1. Hyperconnected World – Businesses are getting more and more connected to online, cloud based information systems as a part of their business processes. Customers are accessing companies’ online services 24/7 through different interfaces, generating more and more information about their purchase behavior, location, movement, social interactions and so forth – all tied to geographical locations
  2. Business Digitalization – New businesses are challenging traditional industries by using combinations of static and dynamic information to create new services for their digital customers: They know better who their customers are, what they want, where they are located, and how to serve them best. They know where the operational bottlenecks are and can deliver the right goods and services to right locations to create the best customer experience, maximize the sales and minimize the cost.
  3. Data Explosion – The amount of data businesses are collecting from their customers and business operations is increasing constantly. Data sets are large, and in constant change – the existing IT systems and processes do not facilitate innovation in the fast paced change many industries are undergoing.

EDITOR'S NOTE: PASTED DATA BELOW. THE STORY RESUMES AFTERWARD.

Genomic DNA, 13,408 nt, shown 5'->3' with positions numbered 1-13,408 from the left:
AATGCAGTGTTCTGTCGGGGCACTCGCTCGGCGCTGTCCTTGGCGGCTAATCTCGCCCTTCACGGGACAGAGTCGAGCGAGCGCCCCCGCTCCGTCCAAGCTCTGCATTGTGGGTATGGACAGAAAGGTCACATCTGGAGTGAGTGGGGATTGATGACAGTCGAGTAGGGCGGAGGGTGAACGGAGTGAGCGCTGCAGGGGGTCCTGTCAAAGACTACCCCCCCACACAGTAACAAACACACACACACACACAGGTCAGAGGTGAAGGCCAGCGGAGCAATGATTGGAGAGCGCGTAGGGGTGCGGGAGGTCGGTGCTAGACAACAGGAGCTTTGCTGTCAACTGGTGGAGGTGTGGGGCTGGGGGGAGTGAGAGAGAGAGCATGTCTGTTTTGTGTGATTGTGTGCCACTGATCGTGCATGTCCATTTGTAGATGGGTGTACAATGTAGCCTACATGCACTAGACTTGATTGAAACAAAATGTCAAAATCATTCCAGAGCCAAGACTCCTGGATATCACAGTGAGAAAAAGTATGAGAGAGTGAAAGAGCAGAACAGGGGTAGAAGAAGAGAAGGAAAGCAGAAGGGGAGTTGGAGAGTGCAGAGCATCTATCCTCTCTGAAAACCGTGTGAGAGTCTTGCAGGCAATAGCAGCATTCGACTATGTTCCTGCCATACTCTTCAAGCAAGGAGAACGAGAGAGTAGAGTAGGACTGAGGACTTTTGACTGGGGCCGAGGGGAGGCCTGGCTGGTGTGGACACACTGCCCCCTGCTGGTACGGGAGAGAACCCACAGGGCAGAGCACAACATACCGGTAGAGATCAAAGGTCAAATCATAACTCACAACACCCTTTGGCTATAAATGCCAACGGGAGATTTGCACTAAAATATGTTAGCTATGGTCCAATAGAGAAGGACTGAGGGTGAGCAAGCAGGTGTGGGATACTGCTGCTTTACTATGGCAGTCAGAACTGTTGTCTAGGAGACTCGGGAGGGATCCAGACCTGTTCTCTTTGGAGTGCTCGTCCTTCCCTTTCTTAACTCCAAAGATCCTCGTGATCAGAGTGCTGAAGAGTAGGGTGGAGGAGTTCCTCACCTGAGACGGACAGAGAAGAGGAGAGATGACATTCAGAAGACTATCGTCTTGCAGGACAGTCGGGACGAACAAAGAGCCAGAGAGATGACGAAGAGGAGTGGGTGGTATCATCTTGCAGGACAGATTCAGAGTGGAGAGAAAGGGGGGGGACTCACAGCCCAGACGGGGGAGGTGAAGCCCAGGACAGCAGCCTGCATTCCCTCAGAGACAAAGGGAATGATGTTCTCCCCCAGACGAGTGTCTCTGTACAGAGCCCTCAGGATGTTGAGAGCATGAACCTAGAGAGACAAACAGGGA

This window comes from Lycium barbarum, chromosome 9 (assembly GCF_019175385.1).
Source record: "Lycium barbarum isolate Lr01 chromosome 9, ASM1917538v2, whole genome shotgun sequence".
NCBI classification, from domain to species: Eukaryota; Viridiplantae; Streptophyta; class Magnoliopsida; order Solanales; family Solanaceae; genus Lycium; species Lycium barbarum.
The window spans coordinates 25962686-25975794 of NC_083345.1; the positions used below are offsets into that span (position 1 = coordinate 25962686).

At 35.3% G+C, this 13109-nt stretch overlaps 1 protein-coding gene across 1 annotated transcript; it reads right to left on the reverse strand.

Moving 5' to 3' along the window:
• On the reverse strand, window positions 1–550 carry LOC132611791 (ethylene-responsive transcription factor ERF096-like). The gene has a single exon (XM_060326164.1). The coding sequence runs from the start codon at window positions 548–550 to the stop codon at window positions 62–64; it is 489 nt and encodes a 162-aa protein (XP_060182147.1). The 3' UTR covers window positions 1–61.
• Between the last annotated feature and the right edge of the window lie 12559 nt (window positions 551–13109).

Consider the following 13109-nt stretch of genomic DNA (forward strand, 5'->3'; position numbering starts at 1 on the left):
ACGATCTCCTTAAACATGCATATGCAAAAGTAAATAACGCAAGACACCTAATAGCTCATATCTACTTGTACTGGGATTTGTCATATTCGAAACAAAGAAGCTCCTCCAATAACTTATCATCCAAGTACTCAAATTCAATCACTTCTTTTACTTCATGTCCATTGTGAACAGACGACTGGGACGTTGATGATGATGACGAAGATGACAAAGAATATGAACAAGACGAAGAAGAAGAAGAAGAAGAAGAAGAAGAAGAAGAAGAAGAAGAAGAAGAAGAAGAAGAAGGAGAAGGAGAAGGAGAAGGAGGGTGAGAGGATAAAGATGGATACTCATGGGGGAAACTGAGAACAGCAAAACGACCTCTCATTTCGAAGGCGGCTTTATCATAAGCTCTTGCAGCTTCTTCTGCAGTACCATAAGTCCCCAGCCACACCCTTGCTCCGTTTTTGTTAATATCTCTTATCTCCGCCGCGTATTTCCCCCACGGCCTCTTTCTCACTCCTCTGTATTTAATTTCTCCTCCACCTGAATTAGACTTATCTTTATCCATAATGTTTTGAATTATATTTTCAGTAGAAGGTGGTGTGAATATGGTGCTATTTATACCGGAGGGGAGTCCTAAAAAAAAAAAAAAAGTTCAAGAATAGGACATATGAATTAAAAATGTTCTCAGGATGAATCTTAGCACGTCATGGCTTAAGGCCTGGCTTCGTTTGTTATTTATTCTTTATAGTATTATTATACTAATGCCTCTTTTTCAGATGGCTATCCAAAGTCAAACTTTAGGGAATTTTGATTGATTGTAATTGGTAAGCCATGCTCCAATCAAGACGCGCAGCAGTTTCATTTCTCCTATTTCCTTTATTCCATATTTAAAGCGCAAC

With WhereOS, it’s extremely easy to built APIs and applications based on data: instead of months, new applications can be create in a matter of hours or days. This facilitates lean prototyping of how data can be used to create new value-adding services and products, helping both traditional and new businesses to speed up the development.

If you are interested in discussing more, please contact me through


Route Optimization

Route Optimization application calculates the most efficient route that goes through the specified set of waypoints. Route optimization can be used to calculate service routes, delivery routes, pick-up routes etc., that require all waypoints to be visited in the most efficient manner.

The most efficient route is defined calculated through R function, that takes the characteristics of the route and waypoints into account. The default weighting function is duration based, i.e. the optimal route is the one that finishes earliest, with two waypoint categories: critical and low. Critical waypoints are visited first, and low category waypoints last, in a manner that the shortest duration route is the final result. The R function can be modified to take into account different route characteristics, such as route distance, waypoint types, waypoint SLAs, time of day etc.

If you have ideas or questions – or you need help to use the application in your business domain, write to us

Open the app: